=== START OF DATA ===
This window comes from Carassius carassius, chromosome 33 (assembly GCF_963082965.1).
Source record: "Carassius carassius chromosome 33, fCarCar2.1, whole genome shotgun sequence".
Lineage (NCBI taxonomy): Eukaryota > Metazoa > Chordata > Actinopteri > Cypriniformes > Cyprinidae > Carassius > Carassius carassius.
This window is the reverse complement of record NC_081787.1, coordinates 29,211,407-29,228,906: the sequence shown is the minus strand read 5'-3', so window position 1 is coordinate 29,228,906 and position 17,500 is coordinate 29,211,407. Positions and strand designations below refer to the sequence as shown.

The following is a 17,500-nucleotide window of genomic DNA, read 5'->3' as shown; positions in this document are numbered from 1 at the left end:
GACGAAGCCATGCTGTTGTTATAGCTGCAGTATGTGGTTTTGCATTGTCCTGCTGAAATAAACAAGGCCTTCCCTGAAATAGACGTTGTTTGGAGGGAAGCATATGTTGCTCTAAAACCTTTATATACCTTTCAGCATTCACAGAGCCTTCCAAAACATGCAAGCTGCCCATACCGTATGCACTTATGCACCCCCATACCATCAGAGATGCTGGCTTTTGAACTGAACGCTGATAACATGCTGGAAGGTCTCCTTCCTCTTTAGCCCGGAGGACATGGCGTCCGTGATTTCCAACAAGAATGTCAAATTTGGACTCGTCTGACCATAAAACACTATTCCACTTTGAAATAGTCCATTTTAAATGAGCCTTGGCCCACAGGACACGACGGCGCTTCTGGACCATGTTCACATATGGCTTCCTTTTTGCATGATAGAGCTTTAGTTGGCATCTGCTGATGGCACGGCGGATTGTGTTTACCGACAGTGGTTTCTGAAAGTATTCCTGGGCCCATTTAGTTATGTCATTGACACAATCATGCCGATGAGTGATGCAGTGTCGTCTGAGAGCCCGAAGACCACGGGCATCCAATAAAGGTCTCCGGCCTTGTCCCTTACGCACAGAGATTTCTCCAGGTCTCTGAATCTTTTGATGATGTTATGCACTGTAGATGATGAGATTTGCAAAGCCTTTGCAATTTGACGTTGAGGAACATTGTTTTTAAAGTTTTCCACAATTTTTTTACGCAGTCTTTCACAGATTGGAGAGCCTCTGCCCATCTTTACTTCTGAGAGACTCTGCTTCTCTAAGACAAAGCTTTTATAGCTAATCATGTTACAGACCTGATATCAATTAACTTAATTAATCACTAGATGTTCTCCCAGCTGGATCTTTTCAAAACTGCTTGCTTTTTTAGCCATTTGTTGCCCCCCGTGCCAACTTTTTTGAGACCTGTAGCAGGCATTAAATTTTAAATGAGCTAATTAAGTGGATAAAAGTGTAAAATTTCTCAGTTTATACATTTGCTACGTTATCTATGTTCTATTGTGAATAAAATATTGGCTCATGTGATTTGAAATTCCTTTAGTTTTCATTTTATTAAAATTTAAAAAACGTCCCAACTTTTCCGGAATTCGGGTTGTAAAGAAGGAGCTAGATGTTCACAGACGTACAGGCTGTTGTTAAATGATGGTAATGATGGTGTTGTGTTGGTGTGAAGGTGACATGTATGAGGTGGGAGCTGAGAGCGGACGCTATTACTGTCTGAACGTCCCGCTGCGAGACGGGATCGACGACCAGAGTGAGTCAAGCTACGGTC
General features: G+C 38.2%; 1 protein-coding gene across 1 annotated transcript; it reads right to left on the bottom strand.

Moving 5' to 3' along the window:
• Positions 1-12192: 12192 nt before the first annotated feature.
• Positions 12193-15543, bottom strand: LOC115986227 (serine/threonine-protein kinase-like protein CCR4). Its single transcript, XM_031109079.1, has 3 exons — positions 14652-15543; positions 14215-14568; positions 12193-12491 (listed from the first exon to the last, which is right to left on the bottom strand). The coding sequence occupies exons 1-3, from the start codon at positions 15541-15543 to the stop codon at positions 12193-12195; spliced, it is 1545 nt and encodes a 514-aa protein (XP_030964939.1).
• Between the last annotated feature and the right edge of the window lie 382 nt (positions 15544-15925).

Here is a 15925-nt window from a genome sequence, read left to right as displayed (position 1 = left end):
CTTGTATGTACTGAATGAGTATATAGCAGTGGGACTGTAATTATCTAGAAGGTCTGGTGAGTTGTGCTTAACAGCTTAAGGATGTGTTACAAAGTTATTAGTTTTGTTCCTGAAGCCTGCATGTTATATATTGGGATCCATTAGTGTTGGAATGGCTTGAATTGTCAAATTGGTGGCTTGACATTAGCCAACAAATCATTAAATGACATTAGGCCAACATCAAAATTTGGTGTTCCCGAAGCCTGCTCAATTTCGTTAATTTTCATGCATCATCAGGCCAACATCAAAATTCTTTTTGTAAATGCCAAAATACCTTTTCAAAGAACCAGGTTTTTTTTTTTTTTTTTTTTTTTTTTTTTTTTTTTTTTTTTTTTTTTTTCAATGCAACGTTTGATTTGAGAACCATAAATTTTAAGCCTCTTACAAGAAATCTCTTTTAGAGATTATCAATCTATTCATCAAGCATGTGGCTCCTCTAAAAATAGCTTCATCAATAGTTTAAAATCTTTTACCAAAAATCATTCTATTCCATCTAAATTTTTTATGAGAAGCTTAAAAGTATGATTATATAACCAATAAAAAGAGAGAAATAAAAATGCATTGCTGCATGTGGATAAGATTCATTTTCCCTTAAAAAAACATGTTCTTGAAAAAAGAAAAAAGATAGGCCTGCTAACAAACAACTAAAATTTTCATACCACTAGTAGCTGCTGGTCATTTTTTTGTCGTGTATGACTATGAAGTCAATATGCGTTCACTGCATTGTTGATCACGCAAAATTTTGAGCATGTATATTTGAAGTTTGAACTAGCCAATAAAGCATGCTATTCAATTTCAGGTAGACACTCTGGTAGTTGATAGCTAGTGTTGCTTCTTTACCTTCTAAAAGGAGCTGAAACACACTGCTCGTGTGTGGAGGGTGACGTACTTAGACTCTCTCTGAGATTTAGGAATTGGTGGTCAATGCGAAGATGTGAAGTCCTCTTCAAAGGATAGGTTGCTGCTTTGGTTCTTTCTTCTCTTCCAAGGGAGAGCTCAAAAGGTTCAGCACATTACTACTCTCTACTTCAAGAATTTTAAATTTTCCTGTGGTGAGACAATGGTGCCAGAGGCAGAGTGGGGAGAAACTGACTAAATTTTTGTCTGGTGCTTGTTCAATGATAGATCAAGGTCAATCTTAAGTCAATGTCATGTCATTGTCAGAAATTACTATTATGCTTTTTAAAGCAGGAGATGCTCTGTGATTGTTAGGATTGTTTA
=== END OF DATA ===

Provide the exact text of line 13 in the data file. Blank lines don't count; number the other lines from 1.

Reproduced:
CTTGTATGTACTGAATGAGTATATAGCAGTGGGACTGTAATTATCTAGAAGGTCTGGTGAGTTGTGCTTAACAGCTTAAGGATGTGTTACAAAGTTATTAGTTTTGTTCCTGAAGCCTGCATGTTATATATTGGGATCCATTAGTGTTGGAATGGCTTGAATTGTCAAATTGGTGGCTTGACATTAGCCAACAAATCATTAAATGACATTAGGCCAACATCAAAATTTGGTGTTCCCGAAGCCTGCTCAATTTCGTTAATTTTCATGCATCATCAGGCCAACATCAAAATTCTTTTTGTAAATGCCAAAATACCTTTTCAAAGAACCAGGTTTTTTTTTTTTTTTTTTTTTTTTTTTTTTTTTTTTTTTTTTTTTTTTTCAATGCAACGTTTGATTTGAGAACCATAAATTTTAAGCCTCTTACAAGAAATCTCTTTTAGAGATTATCAATCTATTCATCAAGCATGTGGCTCCTCTAAAAATAGCTTCATCAATAGTTTAAAATCTTTTACCAAAAATCATTCTATTCCATCTAAATTTTTTATGAGAAGCTTAAAAGTATGATTATATAACCAATAAAAAGAGAGAAATAAAAATGCATTGCTGCATGTGGATAAGATTCATTTTCCCTTAAAAAAACATGTTCTTGAAAAAAGAAAAAAGATAGGCCTGCTAACAAACAACTAAAATTTTCATACCACTAGTAGCTGCTGGTCATTTTTTTGTCGTGTATGACTATGAAGTCAATATGCGTTCACTGCATTGTTGATCACGCAAAATTTTGAGCATGTATATTTGAAGTTTGAACTAGCCAATAAAGCATGCTATTCAATTTCAGGTAGACACTCTGGTAGTTGATAGCTAGTGTTGCTTCTTTACCTTCTAAAAGGAGCTGAAACACACTGCTCGTGTGTGGAGGGTGACGTACTTAGACTCTCTCTGAGATTTAGGAATTGGTGGTCAATGCGAAGATGTGAAGTCCTCTTCAAAGGATAGGTTGCTGCTTTGGTTCTTTCTTCTCTTCCAAGGGAGAGCTCAAAAGGTTCAGCACATTACTACTCTCTACTTCAAGAATTTTAAATTTTCCTGTGGTGAGACAATGGTGCCAGAGGCAGAGTGGGGAGAAACTGACTAAATTTTTGTCTGGTGCTTGTTCAATGATAGATCAAGGTCAATCTTAAGTCAATGTCATGTCATTGTCAGAAATTACTATTATGCTTTTTAAAGCAGGAGATGCTCTGTGATTGTTAGGATTGTTTA